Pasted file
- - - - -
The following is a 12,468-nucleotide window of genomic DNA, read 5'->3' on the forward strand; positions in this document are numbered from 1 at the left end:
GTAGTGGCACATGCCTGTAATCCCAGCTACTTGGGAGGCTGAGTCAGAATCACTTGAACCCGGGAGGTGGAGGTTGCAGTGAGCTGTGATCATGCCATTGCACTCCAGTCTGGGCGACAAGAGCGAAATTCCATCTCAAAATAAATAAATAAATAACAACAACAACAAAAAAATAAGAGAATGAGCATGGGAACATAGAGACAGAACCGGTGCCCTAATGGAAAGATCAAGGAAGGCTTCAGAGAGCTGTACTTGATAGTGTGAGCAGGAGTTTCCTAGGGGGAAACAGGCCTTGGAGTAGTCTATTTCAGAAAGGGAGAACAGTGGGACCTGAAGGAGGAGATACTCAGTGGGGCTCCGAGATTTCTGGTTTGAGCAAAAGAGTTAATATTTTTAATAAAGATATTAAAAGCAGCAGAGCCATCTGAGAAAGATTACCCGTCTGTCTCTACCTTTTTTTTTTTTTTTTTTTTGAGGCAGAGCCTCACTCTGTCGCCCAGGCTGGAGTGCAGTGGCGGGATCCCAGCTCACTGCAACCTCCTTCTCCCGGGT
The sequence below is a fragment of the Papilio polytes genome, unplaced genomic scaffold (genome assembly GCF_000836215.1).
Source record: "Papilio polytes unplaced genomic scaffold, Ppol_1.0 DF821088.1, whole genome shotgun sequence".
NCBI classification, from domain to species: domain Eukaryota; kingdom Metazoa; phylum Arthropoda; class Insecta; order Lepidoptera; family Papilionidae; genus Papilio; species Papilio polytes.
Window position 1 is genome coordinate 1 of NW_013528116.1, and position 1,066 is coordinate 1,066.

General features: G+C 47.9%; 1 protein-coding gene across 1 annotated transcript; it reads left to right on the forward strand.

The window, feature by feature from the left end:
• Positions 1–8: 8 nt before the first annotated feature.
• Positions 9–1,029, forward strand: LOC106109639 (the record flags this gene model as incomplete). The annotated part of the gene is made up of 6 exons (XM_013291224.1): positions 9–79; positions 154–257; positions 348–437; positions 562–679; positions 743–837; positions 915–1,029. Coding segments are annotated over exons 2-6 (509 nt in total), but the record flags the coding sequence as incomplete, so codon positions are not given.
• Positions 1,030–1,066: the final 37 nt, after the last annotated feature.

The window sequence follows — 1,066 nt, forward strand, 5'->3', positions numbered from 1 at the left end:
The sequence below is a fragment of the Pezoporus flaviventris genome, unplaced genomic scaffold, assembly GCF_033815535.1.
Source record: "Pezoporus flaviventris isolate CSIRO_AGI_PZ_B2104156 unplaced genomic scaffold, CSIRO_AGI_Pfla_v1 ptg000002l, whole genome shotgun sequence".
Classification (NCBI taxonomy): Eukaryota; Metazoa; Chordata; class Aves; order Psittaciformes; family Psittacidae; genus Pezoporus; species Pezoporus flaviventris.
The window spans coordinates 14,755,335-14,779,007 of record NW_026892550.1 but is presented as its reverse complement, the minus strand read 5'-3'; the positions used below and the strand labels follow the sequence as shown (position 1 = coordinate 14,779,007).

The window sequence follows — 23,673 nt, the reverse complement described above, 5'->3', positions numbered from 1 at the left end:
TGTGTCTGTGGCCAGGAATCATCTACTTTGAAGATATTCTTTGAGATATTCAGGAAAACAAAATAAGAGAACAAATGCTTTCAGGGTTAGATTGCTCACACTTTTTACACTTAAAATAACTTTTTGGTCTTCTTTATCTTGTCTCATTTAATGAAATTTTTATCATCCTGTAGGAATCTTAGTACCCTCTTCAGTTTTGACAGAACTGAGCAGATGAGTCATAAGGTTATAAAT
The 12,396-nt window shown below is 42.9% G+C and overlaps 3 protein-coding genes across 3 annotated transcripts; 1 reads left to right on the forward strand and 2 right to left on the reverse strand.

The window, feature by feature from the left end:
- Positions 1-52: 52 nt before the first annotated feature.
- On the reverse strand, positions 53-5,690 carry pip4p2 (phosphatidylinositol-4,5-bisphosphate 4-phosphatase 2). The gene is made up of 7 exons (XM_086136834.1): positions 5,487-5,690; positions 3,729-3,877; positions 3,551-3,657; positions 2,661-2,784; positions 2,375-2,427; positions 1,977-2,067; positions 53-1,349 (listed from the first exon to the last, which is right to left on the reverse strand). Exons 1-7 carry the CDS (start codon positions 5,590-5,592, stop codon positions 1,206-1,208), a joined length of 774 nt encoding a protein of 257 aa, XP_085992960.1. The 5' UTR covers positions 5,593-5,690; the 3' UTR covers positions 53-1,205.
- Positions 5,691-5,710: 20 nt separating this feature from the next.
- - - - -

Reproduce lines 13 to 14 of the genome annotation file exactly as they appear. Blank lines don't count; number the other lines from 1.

The sequence below is a fragment of the Pezoporus flaviventris genome, unplaced genomic scaffold, assembly GCF_033815535.1.
Source record: "Pezoporus flaviventris isolate CSIRO_AGI_PZ_B2104156 unplaced genomic scaffold, CSIRO_AGI_Pfla_v1 ptg000002l, whole genome shotgun sequence".